Commissioned agents, export houses, overseas buying agents, piggyback marketing and trading houses offer you the chance to spend less when compared to direct exporting.

More and more cost-conscious small and medium-size companies are often likely to prefer indirect exporting as a way to break into foreign markets.

This is partly true since several smaller companies do not have the trade expertise, financial backing and fine-tuned business practices to preciously manage the complexity and risky challenges of global trade.

One more reason to contract exporting projects to global trade specialists is that business owners have the time to concentrate on their company.

Commissioned Agents

Commissioned agents are the cream of the crop of indirect exporting techniques that humbler companies use. They are buyers who live in the exporting country and who work on your behalf. Suppliers usually pay a fraction of the cost to those commissioned agents who secure products for export to other countries.

Export Houses

Export houses act as a buffer to spend less on indirect exporting. They offer a wide range of export services on contract, therefore playing the export department for companies that do not have the funds to operate their own in-house exporting operations

Trading Houses

Trading houses are local companies or regional offices of global trading offices. They secure goods from a manufacturer in their own country, and then export them for profit. Small to medium-size companies handle the sales in their own way, while the trading house is responsible for packaging, insurance, shipping and other charges billed in exporting products.

Piggyback Marketing

Also known as co-marketing, piggyback marketing pertains to a scenario where a company makes items that are used for another manufacturing product line which is then exported. For example, an audio card company whose products are included in a large PC manufacturerís export shipments. The large PC manufacturer accepts all charges as a direct exporter, while as an indirect exporter, the small audio card company is protected from these expensive costs.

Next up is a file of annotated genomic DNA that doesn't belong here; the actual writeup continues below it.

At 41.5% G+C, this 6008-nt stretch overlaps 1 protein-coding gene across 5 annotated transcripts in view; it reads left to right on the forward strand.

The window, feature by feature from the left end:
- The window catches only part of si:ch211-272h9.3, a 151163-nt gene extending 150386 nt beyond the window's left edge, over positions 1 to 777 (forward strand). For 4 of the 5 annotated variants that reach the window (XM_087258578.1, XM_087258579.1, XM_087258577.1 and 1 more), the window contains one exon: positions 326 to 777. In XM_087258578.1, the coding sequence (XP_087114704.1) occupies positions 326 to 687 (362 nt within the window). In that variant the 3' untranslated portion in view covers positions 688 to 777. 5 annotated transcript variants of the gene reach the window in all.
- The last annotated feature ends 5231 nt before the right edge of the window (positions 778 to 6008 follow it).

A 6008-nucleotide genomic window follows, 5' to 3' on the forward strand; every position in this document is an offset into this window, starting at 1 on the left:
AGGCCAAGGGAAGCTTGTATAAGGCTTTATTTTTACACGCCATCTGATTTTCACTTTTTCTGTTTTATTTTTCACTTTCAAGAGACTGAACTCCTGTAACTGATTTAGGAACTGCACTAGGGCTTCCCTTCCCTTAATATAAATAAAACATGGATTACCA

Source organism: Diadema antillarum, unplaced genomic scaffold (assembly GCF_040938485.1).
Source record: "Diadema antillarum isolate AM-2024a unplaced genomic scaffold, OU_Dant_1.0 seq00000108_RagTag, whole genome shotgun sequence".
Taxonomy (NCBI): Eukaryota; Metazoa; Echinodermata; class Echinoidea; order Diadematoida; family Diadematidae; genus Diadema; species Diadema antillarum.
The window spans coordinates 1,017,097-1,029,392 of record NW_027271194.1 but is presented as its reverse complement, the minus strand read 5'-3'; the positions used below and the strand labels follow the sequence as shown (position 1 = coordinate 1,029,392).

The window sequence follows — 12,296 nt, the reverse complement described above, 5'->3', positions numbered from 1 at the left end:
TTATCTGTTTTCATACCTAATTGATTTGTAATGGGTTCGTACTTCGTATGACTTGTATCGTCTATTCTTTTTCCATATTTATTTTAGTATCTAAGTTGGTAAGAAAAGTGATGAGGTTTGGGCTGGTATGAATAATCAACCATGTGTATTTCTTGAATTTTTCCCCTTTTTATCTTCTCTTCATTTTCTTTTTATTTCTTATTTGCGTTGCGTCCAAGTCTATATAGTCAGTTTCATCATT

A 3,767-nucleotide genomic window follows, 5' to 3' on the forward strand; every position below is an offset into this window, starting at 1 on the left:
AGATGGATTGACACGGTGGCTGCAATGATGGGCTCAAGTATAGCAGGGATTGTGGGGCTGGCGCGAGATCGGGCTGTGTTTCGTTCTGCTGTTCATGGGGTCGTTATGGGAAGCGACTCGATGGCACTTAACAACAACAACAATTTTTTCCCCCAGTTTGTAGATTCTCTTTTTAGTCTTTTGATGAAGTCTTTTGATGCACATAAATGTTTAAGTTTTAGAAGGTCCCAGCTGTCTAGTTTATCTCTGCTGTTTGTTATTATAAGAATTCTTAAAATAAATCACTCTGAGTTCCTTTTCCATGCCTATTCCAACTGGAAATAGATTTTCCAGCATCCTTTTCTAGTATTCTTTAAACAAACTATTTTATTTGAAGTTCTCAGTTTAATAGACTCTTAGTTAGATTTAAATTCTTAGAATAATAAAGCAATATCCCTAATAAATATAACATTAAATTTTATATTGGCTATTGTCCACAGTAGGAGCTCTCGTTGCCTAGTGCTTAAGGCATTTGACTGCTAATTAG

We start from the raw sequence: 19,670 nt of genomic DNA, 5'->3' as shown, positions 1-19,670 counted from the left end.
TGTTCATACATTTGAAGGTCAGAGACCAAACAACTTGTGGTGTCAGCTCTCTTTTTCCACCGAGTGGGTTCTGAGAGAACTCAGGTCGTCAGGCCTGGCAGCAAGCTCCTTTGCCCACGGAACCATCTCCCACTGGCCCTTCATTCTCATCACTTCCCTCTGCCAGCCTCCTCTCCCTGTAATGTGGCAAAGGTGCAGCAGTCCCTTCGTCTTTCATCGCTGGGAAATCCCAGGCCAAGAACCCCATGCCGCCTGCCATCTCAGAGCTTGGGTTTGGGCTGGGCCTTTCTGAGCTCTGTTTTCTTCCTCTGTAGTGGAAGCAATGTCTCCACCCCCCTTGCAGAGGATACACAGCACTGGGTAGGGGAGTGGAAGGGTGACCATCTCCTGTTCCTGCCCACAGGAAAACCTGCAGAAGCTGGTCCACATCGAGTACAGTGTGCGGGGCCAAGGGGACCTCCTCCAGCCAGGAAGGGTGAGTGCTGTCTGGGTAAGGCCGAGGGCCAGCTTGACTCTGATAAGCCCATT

Government Agents

Savvy indirect importers also ask local embassies to scout buying agents for overseas governments. Some governments even contract buying agents to handle the process rather than the government themselves. Building a relationship with an overseas government buying agent will help you get over any market costs and governing hurdles in the importing country.

Importing Industries

Automobile and several other transportation equipment manufacturers are high up on the list of industries that use indirect exporting. Many of these companies provide parts or components to other companies for integration into goods designated for export.

Indirect Exporting Positives

Indirect exporting is almost risk free, since they donít have to think about:
  • Market entry roadblocks
  • Dealing with distribution in an overseas company
  • Difficulties selling products in other countries ranging from colliding cultures to unstable exchange rates
  • Continuing end-user relationships
In indirect exporting, the sound relationship exists between the supplier and its buyer. Questions of legal power in foreign lawsuits become less of a problem for indirect exporters.

Indirect Exporting Negatives

While you can spend less money in the short and medium-term, this type of supplier barely has any control on the business taking place overseas.

Additionally, indirect exporters like the above-mentions audio card company isnít recognized by the end users who are more familiar with the overall product instead of the internal parts.

Brand-name recognition and allegiance to overseas markets thus becomes the arena of companies like Sony. These international corporations can purchase the more luxurious direct exporting methods, leaving indirect marketing the option for many small and medium-size businesses.